According to police witnesses, at about 11:30 p.m. Area 3 Detectives William Moser ("Moser") and Thomas Brankin ("Brankin") arrived at the Sixth District to take Simpson back to the Area 3 station house. When Simpson asked why he was being moved, the detectives told him he was wanted for questioning and gave him the Miranda-prescribed advice of rights (R.27-29, 56, 69). *fn2" Simpson made no statement at that time. Sometime between midnight and 1 a.m. the next morning (December 29) Simpson was taken to the interview room in the Area 3 station house and was left handcuffed to a ring in the wall. *fn3" Although Crescenzo was working the midnight to 8 a.m. shift on December 29, he testified to having been too busy with other matters to question Simpson. *fn4" He testified that he looked in on Simpson twice during the night and, finding Simpson asleep across two chairs, did not disturb him (R.446-47, 449).

 Detectives did not begin questioning Simpson until 9:30 a.m. December 29. When Detectives McWeeny and James Higgins ("Higgins") arrived for the morning shift at 8:30 a.m. that day, they reviewed the police reports relating to the investigation of Drake's death and spoke with Crescenzo about the information that had been gathered linking Simpson to that death (R.87-99, 450-52). Crescenzo told McWeeny and Higgins of his interviews with Barry and Barry's mother and son about Simpson's threats against Drake. As it was the end of his shift, Crescenzo then left.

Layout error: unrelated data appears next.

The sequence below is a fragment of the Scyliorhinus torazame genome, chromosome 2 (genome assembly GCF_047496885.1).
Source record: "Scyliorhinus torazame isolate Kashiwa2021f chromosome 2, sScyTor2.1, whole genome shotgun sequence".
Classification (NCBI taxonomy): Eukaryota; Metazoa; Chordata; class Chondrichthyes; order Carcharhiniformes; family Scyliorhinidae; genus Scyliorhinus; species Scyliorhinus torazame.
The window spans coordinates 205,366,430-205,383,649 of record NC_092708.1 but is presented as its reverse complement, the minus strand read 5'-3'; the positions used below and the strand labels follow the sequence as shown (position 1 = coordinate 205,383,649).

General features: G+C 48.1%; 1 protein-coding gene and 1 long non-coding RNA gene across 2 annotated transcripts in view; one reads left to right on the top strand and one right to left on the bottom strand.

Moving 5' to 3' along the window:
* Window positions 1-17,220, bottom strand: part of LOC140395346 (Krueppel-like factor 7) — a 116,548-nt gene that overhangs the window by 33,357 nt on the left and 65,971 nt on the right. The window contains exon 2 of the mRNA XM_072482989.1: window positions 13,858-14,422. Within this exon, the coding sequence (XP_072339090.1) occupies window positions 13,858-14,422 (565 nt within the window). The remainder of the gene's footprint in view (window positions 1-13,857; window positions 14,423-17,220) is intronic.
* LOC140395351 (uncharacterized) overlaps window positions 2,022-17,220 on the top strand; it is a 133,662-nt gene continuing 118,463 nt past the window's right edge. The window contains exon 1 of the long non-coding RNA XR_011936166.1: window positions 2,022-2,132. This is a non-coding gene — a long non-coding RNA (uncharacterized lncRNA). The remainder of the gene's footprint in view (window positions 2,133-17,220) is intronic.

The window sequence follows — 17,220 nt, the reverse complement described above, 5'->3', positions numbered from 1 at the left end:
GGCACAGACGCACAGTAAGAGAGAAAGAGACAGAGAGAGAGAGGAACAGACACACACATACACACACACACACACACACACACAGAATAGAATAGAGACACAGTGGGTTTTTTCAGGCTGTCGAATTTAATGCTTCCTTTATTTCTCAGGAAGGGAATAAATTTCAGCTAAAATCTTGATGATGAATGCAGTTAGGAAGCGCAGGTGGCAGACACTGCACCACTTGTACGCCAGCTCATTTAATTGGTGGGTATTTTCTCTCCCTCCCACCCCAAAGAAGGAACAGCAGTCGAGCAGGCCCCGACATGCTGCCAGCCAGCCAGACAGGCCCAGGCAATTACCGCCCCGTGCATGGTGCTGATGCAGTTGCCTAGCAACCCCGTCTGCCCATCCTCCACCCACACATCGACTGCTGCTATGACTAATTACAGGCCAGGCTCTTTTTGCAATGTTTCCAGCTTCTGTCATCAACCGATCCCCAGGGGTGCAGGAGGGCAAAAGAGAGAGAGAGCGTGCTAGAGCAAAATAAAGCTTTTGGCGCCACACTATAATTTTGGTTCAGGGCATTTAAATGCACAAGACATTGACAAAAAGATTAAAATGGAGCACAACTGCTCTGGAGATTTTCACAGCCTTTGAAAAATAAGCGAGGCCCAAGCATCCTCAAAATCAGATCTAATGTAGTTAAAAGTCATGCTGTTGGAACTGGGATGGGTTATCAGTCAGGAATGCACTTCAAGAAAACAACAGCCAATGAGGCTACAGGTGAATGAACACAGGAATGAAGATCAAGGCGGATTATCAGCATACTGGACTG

McWeeny and Higgins testified that Simpson was still asleep when they entered the interrogation room. They woke him up and took him to the washroom, and almost immediately after they again advised Simpson of his Miranda rights he voluntarily confessed to killing Drake (R.101-06). Simpson allegedly explained to the officers that after the October 16 or 17 confrontation he arranged to meet Drake at 11 p.m. October 29 at the street-corner where Drake's body was found. When Simpson again insisted that Drake stop seeing Berry, Drake responded that he had known Berry longer than Simpson had. Unpersuaded, Simpson reminded Drake that Berry was his wife. When Drake asked if he should take that as a threat, Simpson told him to "take it any way he wanted to." Finally, Simpson told the detectives that he shot Drake in the back when Drake turned to reach into the door of his van. Simpson then fled.

 After hearing that story, McWeeny and Higgins called for an Assistant State's Attorney to take Simpson's statement (R.107). Assistant State's Attorney Dane Cleven ("Cleven") arrived between noon and 1 p.m. and again interviewed Simpson without McWeeny and Higgins present. Simpson told Cleven the same story as before but refused to sign a written confession.

 Simpson's description of post-arrest events was very different. Simpson and the person he was with when he was arrested for shoplifting, Zelda Stanley ("Stanley"), testified that Simpson had injected himself with a "speed ball" -- a mixture of heroin and cocaine -- about an hour and a half before their December 28 arrest (R.284-85, 462-63). Simpson further testified that he had a $ 150 to $ 300 per day heroin habit (R.290) and was enrolled in a substance abuse program where he received methadone treatments (R.286-90). Simpson testified that he informed police of his need for methadone but was told he would not receive any help until he confessed to killing Drake. *fn5"